The leading edge of both wings sustained crushing damage, although damage to the right wing was more severe than the left wing. The fuselage and cockpit area sustained severe impact damage and no readings could be obtained from the instrument panel. Both fuel tanks were breached. The engine had separated from the airframe, and the propeller had separated from the engine. There was no post-crash fire.

The airplane and engine were removed from the accident site and transported to a secure facility for further examination. The engine displayed damage to the front right side and the underside. The crankcase incurred impact penetrations, and except for the right magneto and propeller governor, all accessory components sustained impact damage.

The propeller was separated from the engine aft of the crankshaft flange. One propeller blade exhibited torsional twisting, tip and leading edge damage and chord-wise abrasion. The opposite blade exhibited "S" type bending inward from the tip.

Partial disassembly examination of the engine by a representative of the engine manufacturer and an FAA inspector included removal of the valve covers, top spark plugs, and both magnetos. Rotation of the engine crankshaft was unobtainable due to the severity of impact damage.

Borescope examination of the engine's top end components and power section revealed no anomalies. The oil filter element and suction screen were impact separated and not located.

The carburetor was found impact separated from the manifold at the mount studs. The induction air box was separated and not located. No fuel stains were observed on the carburetor unit exterior. The carburetor fuel inlet screen was removed and found clean. No fuel was found remaining in the carburetor bowl.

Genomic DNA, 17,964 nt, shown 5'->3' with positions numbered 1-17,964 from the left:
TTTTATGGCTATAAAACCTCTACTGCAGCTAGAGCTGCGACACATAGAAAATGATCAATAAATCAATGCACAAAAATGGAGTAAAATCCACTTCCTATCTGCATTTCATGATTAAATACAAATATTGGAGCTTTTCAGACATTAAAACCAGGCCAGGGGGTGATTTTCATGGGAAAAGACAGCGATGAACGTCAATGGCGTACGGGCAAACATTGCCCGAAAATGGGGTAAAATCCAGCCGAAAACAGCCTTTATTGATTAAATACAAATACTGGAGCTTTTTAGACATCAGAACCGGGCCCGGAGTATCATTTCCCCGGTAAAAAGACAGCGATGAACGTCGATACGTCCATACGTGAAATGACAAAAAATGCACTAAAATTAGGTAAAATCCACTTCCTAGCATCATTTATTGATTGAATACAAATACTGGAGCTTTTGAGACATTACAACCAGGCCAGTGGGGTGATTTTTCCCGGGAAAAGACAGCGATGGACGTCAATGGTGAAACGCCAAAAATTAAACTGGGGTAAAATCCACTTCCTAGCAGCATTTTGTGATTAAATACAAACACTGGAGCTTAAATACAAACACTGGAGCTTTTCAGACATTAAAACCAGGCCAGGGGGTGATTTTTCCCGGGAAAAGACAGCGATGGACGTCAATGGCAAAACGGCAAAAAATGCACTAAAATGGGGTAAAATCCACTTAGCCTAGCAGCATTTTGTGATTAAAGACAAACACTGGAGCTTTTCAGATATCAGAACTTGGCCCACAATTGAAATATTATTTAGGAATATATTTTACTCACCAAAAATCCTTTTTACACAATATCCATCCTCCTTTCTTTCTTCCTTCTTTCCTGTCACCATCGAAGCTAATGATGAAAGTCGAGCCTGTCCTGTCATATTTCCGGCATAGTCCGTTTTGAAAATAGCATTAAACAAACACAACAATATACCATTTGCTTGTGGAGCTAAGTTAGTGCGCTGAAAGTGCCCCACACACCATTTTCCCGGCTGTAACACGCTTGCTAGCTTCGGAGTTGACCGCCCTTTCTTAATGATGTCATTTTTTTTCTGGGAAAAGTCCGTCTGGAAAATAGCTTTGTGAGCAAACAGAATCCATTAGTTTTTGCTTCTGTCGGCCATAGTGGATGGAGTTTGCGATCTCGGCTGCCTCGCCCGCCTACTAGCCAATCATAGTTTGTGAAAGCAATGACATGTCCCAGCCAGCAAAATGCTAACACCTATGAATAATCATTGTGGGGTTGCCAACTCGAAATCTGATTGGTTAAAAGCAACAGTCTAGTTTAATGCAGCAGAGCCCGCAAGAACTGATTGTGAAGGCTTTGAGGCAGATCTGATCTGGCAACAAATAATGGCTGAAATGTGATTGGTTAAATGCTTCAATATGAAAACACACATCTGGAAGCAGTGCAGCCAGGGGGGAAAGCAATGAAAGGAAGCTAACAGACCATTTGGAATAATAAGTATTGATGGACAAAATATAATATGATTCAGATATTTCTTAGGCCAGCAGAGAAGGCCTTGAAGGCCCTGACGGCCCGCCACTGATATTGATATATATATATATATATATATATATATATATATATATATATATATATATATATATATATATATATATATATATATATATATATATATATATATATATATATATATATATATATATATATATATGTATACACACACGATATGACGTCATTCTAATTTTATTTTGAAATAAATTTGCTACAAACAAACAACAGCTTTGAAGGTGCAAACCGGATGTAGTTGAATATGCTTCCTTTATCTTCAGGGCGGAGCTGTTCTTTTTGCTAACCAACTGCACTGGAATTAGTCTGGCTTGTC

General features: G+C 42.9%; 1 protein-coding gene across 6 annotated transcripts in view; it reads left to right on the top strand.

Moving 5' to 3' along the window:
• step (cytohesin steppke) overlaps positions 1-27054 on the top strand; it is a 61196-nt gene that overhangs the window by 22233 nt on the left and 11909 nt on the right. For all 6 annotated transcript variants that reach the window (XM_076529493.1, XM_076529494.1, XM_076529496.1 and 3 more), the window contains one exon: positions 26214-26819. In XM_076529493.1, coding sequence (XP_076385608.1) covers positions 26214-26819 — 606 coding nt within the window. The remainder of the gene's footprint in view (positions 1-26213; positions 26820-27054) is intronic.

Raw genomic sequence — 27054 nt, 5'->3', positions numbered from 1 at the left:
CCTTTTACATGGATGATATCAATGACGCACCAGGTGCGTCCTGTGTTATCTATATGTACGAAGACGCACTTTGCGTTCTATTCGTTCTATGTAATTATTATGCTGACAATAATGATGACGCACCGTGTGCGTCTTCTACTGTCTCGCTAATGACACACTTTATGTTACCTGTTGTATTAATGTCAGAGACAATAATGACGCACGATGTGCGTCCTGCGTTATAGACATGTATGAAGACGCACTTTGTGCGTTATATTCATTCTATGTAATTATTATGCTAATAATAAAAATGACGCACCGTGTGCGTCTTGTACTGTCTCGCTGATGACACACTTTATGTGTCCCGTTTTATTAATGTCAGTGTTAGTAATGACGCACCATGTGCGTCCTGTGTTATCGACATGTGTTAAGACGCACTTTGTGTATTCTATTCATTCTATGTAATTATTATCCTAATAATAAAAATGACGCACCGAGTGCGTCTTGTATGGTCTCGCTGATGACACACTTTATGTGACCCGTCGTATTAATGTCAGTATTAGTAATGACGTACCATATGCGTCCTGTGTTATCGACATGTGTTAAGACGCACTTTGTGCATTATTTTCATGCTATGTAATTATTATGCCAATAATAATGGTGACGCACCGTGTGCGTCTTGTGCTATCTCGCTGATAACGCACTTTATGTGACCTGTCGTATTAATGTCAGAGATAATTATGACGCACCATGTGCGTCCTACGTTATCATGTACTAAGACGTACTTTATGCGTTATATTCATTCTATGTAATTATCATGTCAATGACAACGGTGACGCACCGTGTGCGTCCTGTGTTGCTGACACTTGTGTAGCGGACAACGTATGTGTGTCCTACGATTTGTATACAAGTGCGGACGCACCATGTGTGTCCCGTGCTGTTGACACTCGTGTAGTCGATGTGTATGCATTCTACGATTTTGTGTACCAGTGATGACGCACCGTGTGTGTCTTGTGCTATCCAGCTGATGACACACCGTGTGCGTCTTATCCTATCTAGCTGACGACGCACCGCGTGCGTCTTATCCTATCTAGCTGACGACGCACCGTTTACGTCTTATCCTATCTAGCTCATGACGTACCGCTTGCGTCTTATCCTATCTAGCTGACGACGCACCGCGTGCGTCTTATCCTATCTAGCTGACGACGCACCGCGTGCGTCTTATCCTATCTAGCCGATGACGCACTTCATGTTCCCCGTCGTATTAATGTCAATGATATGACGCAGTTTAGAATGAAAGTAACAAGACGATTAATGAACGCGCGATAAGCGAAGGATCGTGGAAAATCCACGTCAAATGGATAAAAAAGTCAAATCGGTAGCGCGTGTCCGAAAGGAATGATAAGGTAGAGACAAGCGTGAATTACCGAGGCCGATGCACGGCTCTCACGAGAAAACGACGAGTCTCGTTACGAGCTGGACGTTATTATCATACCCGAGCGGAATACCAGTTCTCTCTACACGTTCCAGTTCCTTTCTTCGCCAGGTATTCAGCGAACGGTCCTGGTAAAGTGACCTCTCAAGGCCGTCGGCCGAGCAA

The top spark plugs were examined and exhibited normal medium gray color combustion deposits. Spark plug wear was minimal and gap settings were normal. The bottom spark plugs displayed the same appearance as the top plugs when examined using a bore scope.
Both magnetos were removed and the right magneto was rotated by hand and produced spark from all towers. The left magneto was impact damaged which precluded field testing.


The State of Florida, District 10 Office of the Chief Medical Examiner performed an autopsy on the pilot on May 24, 2010. The cause of death was listed as blunt force trauma with a contributory cause of death as marijuana intoxication.

The FAA Bioaeronautical Research Laboratory, Oklahoma City, Oklahoma, conducted toxicological testing on the pilot. Following were the results of the toxicological testing:

29 (mg/dL, mg/hg) ETHANOL detected in Kidney
47 (mg/dL, mg/hg) ETHANOL detected in Muscle
NO ETHANOL detected in Liver
3 (mg/dL, mg/hg) ISOPROPANOL detected in Liver
5 (mg/dL, mg/hg) METHANOL detected in Liver
1 (mg/dL, mg/hg) N-BUTANOL detected in Muscle
16 (mg/dL, mg/hg) N-PROPANOL detected in Liver
1 (mg/dL, mg/hg) N-PROPANOL detected in Muscle
2 (mg/dL, mg/hg) N-PROPANOL detected in Kidney

Notes: The ethanol found in this case is from sources other than ingestion.

Metoprolol detected in Liver
Metoprolol detected in Kidney
0.0726 (ug/ml, ug/g) Tetrahydrocannabinol (Marihuana) detected in Kidney
0.22 (ug/ml, ug/g) Tetrahydrocannabinol (Marihuana) detected in Lung
0.176 (ug/ml, ug/g) Tetrahydrocannabinol Carboxylic Acid (Marihuana) detected in Kidney
0.0295 (ug/ml, ug/g) Tetrahydrocannabinol Carboxylic Acid (Marihuana) detected in Lung
0.1047 (ug/ml, ug/g) Tetrahydrocannabinol Carboxylic Acid (Marihuana) detected in Liver

A review of the pilot’s driving record revealed no driving violations with the exception of an insurance coverage suspension in 2008.


The airplane's last fueling could not be determined, despite a review of airport fueling records and family interviews.